Gone are the references to listening to Rival Schools and mewithoutYou on car rides, and in their places are some heavy issues. The excellent lead single “January 10, 2014” seeks revenge against a sexual predator (specifically it’s the story of Diana, the Hunter of Bus Drivers but the message holds up on a more universal level too), though most of the album focuses more on the internal. Like on previous records, their band name is constantly informing their lyrics, and on the first song here they contradict it: “You think that the world is alright but that’s a lie ‘cos we’re afraid to die and that’s alright.” On a song titled “Mental Health,” TWIABP remind us “You are normal and healthy to forgive yourself.” On another, they sing “I’m afraid to think of ending it.” The fast-paced anxiety-driven “The Word Lisa” sings of freaking out at the supermarket and concludes “life will always be weird.” More than one song makes references to trees, something often seen as a symbol of enduring strength. If that’s how TWIABP intended it, it suits this album well.

The best moment though, like on Whenever, If Ever, is the colossal ending. That album ended with one long post-rocky song — the 7-minute “Getting Sodas” — and this time we get two. The first is the 7+ minute second single “I Can Be Afraid Of Anything,” which transitions lyrically and musically from a depressing beginning to one of the album’s most hopeful songs. (We wrote about that one in detail here.) Then it’s “Mount Hum,” eight minutes of dynamic shifts, effected guitars, lush strings, and three lead vocal parts overlapping each other. TWIABP reveal a lot to us in the 50 or so minutes that make up the record proper, and “Mount Hum” ends with a folky hidden track that seems to offer their conclusion to these wild, personal revelations: “And when I tell them what I see, nobody believes me.”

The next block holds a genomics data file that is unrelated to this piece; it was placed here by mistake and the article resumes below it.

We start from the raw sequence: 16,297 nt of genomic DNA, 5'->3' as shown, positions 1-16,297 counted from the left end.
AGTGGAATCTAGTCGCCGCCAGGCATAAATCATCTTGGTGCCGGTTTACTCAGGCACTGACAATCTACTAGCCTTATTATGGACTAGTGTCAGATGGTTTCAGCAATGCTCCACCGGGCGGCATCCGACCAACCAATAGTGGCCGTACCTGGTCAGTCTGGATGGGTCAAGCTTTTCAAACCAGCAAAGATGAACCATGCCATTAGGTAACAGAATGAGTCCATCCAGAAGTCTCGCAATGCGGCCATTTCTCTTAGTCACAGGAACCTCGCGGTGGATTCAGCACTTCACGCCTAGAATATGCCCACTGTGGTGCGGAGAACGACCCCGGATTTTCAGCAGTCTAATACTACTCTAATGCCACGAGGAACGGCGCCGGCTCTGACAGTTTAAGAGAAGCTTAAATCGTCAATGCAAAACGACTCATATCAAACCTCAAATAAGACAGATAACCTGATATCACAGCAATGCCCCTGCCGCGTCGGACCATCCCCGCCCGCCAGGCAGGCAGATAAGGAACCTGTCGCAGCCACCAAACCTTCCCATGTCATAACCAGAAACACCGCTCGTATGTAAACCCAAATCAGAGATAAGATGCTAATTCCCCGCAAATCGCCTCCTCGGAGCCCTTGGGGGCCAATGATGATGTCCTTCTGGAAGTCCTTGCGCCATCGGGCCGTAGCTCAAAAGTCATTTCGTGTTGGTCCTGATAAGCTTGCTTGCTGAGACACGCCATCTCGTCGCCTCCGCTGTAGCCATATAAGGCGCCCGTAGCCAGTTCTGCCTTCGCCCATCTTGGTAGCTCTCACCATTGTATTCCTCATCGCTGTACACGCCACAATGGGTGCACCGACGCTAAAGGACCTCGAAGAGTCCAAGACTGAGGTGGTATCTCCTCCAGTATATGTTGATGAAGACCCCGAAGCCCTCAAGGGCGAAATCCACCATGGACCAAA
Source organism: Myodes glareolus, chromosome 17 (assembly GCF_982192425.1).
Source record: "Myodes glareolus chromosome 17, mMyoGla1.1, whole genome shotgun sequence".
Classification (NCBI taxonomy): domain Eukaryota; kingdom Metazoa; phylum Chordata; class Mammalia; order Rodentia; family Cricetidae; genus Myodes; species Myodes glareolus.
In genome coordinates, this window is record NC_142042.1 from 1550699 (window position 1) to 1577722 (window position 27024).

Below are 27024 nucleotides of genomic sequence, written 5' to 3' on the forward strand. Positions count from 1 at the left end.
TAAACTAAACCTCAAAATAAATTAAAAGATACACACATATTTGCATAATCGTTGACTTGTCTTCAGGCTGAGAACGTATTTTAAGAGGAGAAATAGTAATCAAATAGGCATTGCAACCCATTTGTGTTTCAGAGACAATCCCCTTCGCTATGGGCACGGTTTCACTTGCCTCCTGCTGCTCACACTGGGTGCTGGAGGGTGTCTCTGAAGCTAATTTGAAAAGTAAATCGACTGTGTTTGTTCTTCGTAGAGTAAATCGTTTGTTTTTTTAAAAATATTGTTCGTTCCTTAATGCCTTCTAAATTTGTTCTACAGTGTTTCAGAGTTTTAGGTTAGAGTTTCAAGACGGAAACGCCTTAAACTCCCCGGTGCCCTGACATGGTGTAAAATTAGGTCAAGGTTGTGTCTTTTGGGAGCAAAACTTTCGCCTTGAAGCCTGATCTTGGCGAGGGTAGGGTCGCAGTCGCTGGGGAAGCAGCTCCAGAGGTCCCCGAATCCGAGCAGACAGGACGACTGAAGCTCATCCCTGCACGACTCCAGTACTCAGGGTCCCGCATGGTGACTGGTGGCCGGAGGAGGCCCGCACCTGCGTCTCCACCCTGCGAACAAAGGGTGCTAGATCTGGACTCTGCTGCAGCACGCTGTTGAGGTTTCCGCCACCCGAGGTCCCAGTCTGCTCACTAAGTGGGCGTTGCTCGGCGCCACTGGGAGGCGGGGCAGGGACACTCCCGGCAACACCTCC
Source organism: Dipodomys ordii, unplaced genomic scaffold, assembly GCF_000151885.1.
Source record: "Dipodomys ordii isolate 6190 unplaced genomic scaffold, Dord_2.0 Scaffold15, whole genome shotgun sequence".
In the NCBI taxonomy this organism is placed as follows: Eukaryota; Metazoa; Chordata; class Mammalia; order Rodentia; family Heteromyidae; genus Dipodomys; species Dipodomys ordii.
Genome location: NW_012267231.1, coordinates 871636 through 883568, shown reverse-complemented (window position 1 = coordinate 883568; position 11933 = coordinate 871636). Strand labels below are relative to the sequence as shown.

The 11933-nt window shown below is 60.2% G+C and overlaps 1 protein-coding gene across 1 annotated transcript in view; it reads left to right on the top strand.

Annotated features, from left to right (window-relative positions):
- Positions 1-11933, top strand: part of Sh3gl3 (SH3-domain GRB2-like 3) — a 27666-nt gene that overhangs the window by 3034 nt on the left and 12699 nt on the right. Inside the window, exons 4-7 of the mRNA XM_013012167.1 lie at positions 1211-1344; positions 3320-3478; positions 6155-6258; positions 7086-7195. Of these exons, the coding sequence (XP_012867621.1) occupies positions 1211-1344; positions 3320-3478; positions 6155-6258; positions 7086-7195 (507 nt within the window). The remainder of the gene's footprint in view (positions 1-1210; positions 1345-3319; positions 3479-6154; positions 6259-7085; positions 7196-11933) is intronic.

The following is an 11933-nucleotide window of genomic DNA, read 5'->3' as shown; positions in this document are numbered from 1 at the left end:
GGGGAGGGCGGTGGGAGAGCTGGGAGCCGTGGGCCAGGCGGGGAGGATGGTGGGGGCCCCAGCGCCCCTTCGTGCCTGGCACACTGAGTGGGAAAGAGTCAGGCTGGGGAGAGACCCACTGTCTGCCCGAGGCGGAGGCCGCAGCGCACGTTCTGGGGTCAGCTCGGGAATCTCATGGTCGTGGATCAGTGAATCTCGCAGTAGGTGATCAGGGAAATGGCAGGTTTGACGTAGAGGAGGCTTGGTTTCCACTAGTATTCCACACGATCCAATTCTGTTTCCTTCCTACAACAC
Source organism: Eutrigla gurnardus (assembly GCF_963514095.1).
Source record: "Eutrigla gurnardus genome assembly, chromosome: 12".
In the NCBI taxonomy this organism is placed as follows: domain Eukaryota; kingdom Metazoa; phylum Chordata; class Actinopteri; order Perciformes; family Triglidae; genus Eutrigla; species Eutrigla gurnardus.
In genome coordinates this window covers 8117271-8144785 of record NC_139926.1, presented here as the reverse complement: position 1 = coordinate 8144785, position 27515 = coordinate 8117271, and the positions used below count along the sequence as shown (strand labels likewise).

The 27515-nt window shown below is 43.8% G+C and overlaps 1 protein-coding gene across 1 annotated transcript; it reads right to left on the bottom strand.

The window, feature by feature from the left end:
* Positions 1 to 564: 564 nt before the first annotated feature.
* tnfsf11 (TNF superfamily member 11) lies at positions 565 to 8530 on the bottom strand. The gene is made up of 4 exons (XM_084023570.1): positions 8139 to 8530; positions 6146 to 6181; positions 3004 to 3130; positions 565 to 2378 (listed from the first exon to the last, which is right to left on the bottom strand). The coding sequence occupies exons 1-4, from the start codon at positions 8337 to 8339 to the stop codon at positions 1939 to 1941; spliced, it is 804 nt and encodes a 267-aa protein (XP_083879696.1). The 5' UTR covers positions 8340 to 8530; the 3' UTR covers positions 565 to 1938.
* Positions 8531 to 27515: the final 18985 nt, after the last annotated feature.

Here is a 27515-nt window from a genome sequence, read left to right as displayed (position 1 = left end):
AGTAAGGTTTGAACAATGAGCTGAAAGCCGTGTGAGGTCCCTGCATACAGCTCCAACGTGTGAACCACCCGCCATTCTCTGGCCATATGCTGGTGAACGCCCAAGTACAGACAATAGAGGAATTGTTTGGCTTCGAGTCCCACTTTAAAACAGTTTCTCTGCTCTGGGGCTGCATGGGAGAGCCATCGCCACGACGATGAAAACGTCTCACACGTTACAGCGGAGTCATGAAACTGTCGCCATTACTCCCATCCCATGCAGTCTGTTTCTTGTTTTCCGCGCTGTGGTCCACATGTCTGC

The whole album is almost twice as long as its predecessor but it actually feels shorter. There’s not a moment where this thing drags; it’s all killer start to finish. It probably goes without saying that I can’t recommend this thing enough. The album is officially out on Friday (9/25) via Epitaph, but the band just put the whole thing up for a $7 download on bandcamp. You can and should stream the whole thing below.

The band will be on tour soon with Foxing, another band who blends indie, emo and post-rock and has an anticipated album on the way. Support comes from TTNG and Brightside, and the tour hits NYC on 12/3 at MHOW (tickets). All dates are listed with the stream, below…

TWIABP / Foxing / TTNG / Brightside — 2015 Tour Dates
Nov. 2 – Tallahassee, FL – Club Downunder *
Nov. 4 – Newport, KY – The Southgate House Revival
Nov. 5 – Columbus, OH – The Basement
Nov. 6 – Grand Rapids, MI – The Pyramid Scheme
Nov. 7 – Chicago, IL – Subterranean
Nov. 8 – Minneapolis, MN – 7th Street Entry
Nov. 10 – Denver, CO – Bluebird Theater
Nov. 11 – Salt Lake City, UT – Kilby Court
Nov. 12 – Reno, NV – The Holland Project
Nov .13 – Portland, OR – Analog Theater
Nov. 14 – Vancouver, BC – Biltmore Cabaret
Nov. 15 – Seattle, WA – The Vera Project
Nov. 17 – San Francisco, CA – Rickshaw Shop
Nov. 18 – Los Angeles, CA – Roxy Theatre
Nov. 20 – Phoenix, AZ – The Rebel Lounge
Nov. 21 – El Paso, TX – Mesa Music Hall
Nov. 23 – Dallas, TX – Gas Monkey Bar N Grill
Nov. 24 – Austin, TX – Sidewinder
Nov. 25 – Houston, TX – Walters
Nov. 27 – Atlanta, GA – The Masquerade
Nov. 28 – Nashville, TN – The End
Nov. 30 – Richmond, VA – The Camel
Dec. 1 – Morgantown, WV – 123 Pleasant St
Dec. 2 – Baltimore, MD – Ottobar
Dec. 3 – Brooklyn, NY – Music Hall of Williamsburg
Dec. 4 – Philadelphia, PA – Union Transfer
Dec. 5 – Ithaca, NY – The Haunt *
Dec. 6 – Boston, MA – The Sinclair *

* – no TTNG